We were both smitten.
My spouse noticed it first. We were sitting on the runway waiting for the airplane to take off when she handed me a section of the newspaper and said: “look at this.” It was an article about the Bowlus and the effort by the Longs to reintroduce the camping trailer. We were both smitten. While we had been taking our children camping ever since they were young, it was tent camping from the trunk of a minivan. We loved camping, but now that our 3 children were nearly launched I had grown a bit tired of all the work involved in breaking down camp. We reached a stage where we would hike and visit parks but stay in a hotel or rent an AirBnB.
Reading about the Bowlus that morning changed all that. We spent the next year reading about campers, 5th Wheels, RV’s as well as signing up for the Bowlus emails. We joined a few discussion boards and read about the problems with many of the campers, we read the discussions about Airstreams, where we even saw a lot of back and forth about the Bowlus, particularly about the price. Many of the articles were critical, even though it was clear that the writer had never seen one nor stayed in one. Writers who took on the assignment from their publications of using the Bowlus wrote glowing reviews, and occasionally we see a response to a critical posting by a few people who owned one.
It was easy, without even having seen it in person, to recognize how special the Bowlus was. The design and the quality of the construction were readily apparent. Helena Mitchell graciously spent several hours with us answering all our questions many of which were probably quite naïve. She explained how to use the camper and discussed some of the adventures she had undertaken, both on her own and with her husband, John.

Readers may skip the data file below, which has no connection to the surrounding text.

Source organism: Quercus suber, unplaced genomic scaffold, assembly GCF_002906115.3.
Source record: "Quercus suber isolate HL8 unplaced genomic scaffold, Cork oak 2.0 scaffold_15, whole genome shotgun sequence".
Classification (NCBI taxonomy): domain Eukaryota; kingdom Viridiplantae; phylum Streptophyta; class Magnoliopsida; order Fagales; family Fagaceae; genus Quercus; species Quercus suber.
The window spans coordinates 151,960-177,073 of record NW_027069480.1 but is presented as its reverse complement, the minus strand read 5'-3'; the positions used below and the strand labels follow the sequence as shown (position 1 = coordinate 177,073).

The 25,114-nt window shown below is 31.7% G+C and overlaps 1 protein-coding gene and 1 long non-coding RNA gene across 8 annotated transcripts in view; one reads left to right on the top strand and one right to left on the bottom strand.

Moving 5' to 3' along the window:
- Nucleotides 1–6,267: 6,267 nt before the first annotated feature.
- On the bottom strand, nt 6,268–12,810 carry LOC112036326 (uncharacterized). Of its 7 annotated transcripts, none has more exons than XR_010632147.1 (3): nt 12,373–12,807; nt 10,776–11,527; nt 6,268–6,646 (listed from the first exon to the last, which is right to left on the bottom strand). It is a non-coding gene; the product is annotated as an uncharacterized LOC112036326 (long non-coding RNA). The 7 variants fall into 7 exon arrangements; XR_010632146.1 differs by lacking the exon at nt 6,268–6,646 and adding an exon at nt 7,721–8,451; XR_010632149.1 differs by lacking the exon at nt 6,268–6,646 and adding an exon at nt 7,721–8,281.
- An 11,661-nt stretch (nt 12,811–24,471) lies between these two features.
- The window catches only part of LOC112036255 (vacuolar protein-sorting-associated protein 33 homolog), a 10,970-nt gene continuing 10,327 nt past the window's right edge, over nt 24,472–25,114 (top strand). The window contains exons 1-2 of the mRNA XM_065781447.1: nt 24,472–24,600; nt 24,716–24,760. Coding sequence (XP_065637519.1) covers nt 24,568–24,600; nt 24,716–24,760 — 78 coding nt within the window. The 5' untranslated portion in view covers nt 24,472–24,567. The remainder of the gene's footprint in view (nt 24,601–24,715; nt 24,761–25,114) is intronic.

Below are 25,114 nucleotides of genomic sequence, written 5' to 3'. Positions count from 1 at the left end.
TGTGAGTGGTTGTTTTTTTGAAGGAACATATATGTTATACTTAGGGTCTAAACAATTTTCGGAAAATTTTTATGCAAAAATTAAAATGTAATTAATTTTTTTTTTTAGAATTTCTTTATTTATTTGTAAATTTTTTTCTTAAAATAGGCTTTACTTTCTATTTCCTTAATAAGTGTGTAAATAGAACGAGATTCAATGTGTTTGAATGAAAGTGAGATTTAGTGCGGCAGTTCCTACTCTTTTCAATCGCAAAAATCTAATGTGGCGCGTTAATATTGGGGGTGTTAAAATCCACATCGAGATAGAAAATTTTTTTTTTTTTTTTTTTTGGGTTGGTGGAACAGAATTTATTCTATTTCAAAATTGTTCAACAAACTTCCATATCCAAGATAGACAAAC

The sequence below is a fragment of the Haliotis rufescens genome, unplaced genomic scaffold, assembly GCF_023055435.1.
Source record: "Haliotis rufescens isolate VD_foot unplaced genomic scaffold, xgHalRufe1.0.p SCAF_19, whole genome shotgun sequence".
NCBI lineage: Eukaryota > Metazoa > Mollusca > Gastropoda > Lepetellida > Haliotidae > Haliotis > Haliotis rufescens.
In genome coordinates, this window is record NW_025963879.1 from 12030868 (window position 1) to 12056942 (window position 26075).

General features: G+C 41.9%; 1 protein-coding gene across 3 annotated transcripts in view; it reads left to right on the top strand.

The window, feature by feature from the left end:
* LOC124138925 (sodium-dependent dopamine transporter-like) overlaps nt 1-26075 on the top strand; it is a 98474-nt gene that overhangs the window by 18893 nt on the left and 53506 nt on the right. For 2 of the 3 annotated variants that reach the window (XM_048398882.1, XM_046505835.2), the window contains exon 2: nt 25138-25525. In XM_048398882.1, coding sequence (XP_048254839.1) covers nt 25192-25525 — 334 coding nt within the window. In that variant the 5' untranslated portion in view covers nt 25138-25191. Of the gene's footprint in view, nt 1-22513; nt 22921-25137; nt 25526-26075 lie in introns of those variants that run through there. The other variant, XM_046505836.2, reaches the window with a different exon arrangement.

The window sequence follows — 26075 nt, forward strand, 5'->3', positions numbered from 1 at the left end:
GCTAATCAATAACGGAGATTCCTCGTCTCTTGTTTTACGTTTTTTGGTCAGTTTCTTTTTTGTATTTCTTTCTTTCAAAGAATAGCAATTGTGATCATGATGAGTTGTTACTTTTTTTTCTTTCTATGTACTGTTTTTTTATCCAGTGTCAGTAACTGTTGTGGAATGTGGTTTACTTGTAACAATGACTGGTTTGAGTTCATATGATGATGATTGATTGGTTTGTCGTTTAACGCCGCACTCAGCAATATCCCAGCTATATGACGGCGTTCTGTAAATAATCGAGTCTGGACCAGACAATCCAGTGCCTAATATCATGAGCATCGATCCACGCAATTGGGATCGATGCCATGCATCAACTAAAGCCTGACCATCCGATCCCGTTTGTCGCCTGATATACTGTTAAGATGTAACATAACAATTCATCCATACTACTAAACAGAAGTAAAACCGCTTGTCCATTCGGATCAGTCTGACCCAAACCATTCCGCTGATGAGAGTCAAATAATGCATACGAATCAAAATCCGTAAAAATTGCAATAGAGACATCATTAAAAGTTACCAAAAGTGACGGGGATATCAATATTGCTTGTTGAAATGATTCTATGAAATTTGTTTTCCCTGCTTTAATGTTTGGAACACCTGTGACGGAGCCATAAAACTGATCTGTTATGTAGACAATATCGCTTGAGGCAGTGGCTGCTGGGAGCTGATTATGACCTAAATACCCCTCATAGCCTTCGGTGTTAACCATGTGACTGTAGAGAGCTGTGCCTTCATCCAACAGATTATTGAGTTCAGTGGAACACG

Despite all our research, we did feel we took somewhat of a big leap of faith and ordered the Bowlus and a fancy new car to pull it, would be the perfect way to celebrate our 35th wedding anniversary. We fully expect that our trailer will outlive us, and we hope it will be inherited by one of our children or grandchildren. We also look forward to the time in which we will be able to take grand-children on short camping trips with us.
Two years hence, we constantly look for opportunities to use our Bowlus. Instead of renting at the beach, we camped near the Delaware shore. When one of my children graduated from graduate school in Cambridge MA, we camped outside of Boston and then spent a long weekend on Cape Cod. We have taken long weekends near our home in Maryland and have taken longer trips to Shenandoah National Park. Last summer we spent time in Acadia National Forest in Maine followed by two weeks in several of the Canadian National Parks in Nova Scotia. We circled the Nova Scotia peninsula and then took a high-speed ferry from Yarmouth NS to Portland ME. This summer another child is graduating from college and we have already booked campsites outside Denver, CO. From there we are planning a trip to Lassen Volcanic National Park in California, and then Lake Tahoe, by way of San Francisco.
We have learned what is important to pack and what is not; how to negotiate the trailer with our 80 lb. dog, and how to handle frozen food. Backing up was the scary part, particularly since the trailer turns on a dime, but by the end of last summer, for the first time, I was able to back up a long and straight driveway, without having to make any adjustments, on the first attempt.
We have two regrets about the Bowlus. First, because we are both still working full time, we do not have the time necessary to take many longer trips. Second, we have not yet found a practical way to undertake trips abroad with our Bowlus.
The truth is, we miss our Bowlus when it has been too long since we last “hit” the road.